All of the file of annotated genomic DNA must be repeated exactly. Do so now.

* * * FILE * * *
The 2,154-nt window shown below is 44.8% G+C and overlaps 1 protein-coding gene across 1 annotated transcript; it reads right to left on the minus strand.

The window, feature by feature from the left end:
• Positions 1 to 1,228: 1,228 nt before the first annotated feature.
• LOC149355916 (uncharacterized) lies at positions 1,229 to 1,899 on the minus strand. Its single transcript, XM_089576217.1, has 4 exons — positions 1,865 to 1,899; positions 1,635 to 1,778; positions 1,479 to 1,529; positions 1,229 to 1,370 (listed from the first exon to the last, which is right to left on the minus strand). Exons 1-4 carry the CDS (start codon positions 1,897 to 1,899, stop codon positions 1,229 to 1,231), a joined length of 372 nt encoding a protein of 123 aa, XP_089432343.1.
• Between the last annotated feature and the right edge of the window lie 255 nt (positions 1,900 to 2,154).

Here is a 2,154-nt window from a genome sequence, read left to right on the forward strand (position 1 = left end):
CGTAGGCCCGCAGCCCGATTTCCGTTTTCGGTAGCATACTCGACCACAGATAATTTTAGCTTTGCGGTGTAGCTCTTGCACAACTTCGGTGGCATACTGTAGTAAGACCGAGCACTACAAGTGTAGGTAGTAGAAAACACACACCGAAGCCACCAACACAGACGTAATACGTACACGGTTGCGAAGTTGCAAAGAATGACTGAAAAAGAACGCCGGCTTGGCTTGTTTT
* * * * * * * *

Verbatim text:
The 2,154-nt window shown below is 44.8% G+C and overlaps 1 protein-coding gene across 1 annotated transcript; it reads right to left on the minus strand.

The window, feature by feature from the left end:
• Positions 1 to 1,228: 1,228 nt before the first annotated feature.
• LOC149355916 (uncharacterized) lies at positions 1,229 to 1,899 on the minus strand. Its single transcript, XM_089576217.1, has 4 exons — positions 1,865 to 1,899; positions 1,635 to 1,778; positions 1,479 to 1,529; positions 1,229 to 1,370 (listed from the first exon to the last, which is right to left on the minus strand). Exons 1-4 carry the CDS (start codon positions 1,897 to 1,899, stop codon positions 1,229 to 1,231), a joined length of 372 nt encoding a protein of 123 aa, XP_089432343.1.
• Between the last annotated feature and the right edge of the window lie 255 nt (positions 1,900 to 2,154).

Here is a 2,154-nt window from a genome sequence, read left to right on the forward strand (position 1 = left end):
CGTAGGCCCGCAGCCCGATTTCCGTTTTCGGTAGCATACTCGACCACAGATAATTTTAGCTTTGCGGTGTAGCTCTTGCACAACTTCGGTGGCATACTGTAGTAAGACCGAGCACTACAAGTGTAGGTAGTAGAAAACACACACCGAAGCCACCAACACAGACGTAATACGTACACGGTTGCGAAGTTGCAAAGAATGACTGAAAAAGAACGCCGGCTTGGCTTGTTTT